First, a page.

The following is a press release from the Moore County District Attorney’s Office:
After a review of the circumstances surrounding the use of a forced vehicle stop by North Carolina State Highway Patrol Sergeant J. Stahl on a vehicle driven by Shonquell Barrett June 29, 2018, it is concluded that the officer did not use excessive force and therefore no criminal charges will be filed against the officer.
A stop was initiated when Barrett took evasive and unlawful actions to avoid a checkpoint set up on Morganton Road in Southern Pines, NC. Upon approaching the checkpoint, Barrett abruptly stopped his vehicle and traveled in reverse away from the checkpoint. This action caused the vehicle behind Barrett to maneuver away from Barrett to avoid a collision.
Barrett continued to back up until he was blocked by an approaching vehicle. Sgt. Stahl intercepted Barrett’s car and positioned his patrol car so that the respective two front bumpers were “nose to nose”. Barrett appears to look directly at the Sgt. Stahl.
Suddenly, Barrett accelerates quickly and drives around Stahl’s patrol car. Barrett turns left off Brucewood Road and westbound onto Morganton Road (away from the checkpoint). Stahl turns around and commences pursuit with lights and siren activated.
Barrett runs the red light at Beverly Lane and turns left into the parking lot of a grocery store. There are multiple cars at this intersection. Barrett proceeds through the parking lot and turns north on 15-501 which brings him back to Morganton Road.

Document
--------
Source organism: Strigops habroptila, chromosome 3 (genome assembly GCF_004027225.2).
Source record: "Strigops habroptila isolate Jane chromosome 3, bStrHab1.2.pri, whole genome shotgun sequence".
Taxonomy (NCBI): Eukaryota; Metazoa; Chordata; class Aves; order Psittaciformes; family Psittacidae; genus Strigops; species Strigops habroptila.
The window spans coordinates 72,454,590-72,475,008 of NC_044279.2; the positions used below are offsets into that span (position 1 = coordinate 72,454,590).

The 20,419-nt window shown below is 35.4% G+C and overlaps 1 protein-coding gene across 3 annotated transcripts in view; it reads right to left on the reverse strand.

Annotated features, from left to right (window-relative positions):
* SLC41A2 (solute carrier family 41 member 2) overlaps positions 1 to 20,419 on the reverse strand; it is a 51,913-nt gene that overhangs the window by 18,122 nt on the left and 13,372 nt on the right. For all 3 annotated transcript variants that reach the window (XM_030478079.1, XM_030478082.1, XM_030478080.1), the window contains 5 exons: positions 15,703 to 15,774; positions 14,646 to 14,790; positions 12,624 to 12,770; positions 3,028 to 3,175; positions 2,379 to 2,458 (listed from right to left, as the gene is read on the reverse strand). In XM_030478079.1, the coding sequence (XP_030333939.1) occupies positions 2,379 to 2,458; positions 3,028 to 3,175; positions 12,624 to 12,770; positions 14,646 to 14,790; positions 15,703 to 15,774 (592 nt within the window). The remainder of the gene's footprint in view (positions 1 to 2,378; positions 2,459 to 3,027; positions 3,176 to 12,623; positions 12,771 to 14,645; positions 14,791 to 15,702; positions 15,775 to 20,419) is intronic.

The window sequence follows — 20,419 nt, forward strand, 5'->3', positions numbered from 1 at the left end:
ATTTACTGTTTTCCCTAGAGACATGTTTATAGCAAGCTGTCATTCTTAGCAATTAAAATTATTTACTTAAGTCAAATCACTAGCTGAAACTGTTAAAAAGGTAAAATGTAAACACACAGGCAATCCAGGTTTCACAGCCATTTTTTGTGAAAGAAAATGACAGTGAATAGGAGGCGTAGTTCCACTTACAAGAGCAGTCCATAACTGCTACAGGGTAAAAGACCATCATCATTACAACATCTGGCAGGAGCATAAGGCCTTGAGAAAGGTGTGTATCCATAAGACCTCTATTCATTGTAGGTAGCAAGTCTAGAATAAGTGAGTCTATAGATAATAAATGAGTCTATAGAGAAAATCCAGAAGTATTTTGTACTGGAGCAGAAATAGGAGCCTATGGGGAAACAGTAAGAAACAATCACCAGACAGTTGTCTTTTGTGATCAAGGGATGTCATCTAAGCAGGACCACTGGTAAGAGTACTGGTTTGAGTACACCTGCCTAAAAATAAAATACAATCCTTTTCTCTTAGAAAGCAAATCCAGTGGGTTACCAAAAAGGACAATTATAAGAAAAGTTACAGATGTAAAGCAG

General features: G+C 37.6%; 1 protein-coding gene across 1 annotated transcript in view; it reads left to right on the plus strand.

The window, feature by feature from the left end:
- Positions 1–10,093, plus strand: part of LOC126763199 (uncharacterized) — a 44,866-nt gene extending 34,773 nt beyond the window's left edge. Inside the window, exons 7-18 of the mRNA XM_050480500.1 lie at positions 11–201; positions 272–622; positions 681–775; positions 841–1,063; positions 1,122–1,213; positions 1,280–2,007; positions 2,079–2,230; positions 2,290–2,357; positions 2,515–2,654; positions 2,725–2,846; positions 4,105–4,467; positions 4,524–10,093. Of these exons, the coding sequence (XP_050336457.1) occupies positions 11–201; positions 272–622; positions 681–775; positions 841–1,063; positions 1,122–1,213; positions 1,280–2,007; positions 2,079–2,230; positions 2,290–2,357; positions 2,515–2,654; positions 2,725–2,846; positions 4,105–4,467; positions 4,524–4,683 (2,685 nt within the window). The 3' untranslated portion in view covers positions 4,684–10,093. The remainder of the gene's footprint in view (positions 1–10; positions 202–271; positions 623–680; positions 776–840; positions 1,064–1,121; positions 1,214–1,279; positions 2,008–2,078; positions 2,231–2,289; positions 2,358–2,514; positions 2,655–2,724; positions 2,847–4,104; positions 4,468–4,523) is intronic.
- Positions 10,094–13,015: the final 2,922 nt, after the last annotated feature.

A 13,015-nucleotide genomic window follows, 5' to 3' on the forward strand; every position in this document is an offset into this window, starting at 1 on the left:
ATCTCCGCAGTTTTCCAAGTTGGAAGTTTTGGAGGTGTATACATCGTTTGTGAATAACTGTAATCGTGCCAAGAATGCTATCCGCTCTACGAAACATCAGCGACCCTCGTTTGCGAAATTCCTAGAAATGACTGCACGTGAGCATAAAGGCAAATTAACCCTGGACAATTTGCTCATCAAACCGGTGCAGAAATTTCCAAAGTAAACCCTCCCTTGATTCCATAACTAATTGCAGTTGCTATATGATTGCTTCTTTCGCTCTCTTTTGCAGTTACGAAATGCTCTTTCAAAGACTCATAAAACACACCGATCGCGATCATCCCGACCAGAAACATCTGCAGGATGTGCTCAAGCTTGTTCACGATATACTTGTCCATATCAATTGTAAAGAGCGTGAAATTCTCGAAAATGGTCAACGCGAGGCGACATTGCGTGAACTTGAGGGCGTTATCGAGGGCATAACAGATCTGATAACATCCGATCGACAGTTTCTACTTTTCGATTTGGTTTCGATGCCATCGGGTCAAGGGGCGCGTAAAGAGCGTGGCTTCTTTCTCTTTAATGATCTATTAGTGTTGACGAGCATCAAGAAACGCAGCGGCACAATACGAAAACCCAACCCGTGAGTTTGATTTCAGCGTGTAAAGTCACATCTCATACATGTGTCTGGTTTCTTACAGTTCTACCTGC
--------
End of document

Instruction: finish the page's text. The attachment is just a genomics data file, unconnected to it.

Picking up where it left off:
Barrett runs the red light and makes a left westbound onto Morganton Road (away from the checkpoint). There are multiple cars at this intersection as well. Morganton Road is a residential street in this area.
State troopers at the scene.
Barrett travels westbound at a high rate of speed (Trooper Stahl calls out speeds of 82 mph) and straddles the lane marker. Barrett turns left onto another residential street, Monticello Drive, without yielding the right of way to oncoming traffic. The speed limit in this neighborhood is posted 25 MPH.
Barrett continues to speed excessively and displays problems maintaining lane control. He goes left of center, forcing an oncoming vehicle onto the shoulder of the road. At times traveling over 60 MPH Barrett runs two stop signs and continues to go left of center.
As Barrett turns left onto Blake Boulevard, he goes completely left of center and drives the wrong direction in the opposite lane of travel. At the intersection of Highway 5, Barrett again runs a red light and makes a left turn. The speed limit is 35 MPH. Trooper Stahl calls out Barrett’s speed as 75 MPH.
Twice, Barrett crosses the double yellow line in order to pass vehicles in front of him. Barrett turns right onto Sandpit Road. He accelerates to pass a car. He goes left of center. Trooper Stahl is advised by dispatch that the vehicle registration comes back to a female.
Approaching the intersection of Roseland Road, Barrett sharply cuts through a gas station and passes by the gas pumps. There is a vehicle at the pumps at this time.
On Roseland Road, Barrett encounters multiple other vehicles. As Barrett continues to flee from Sgt. Stahl, he appears to be moving around inside the car and continues to fail to maintain lane control.
Barrett makes an abrupt turn onto Batchelor Farm road, striking the shoulder and going left of center. He turns south onto US 1 and brakes hard, almost causing a collision with Sgt. Stahl.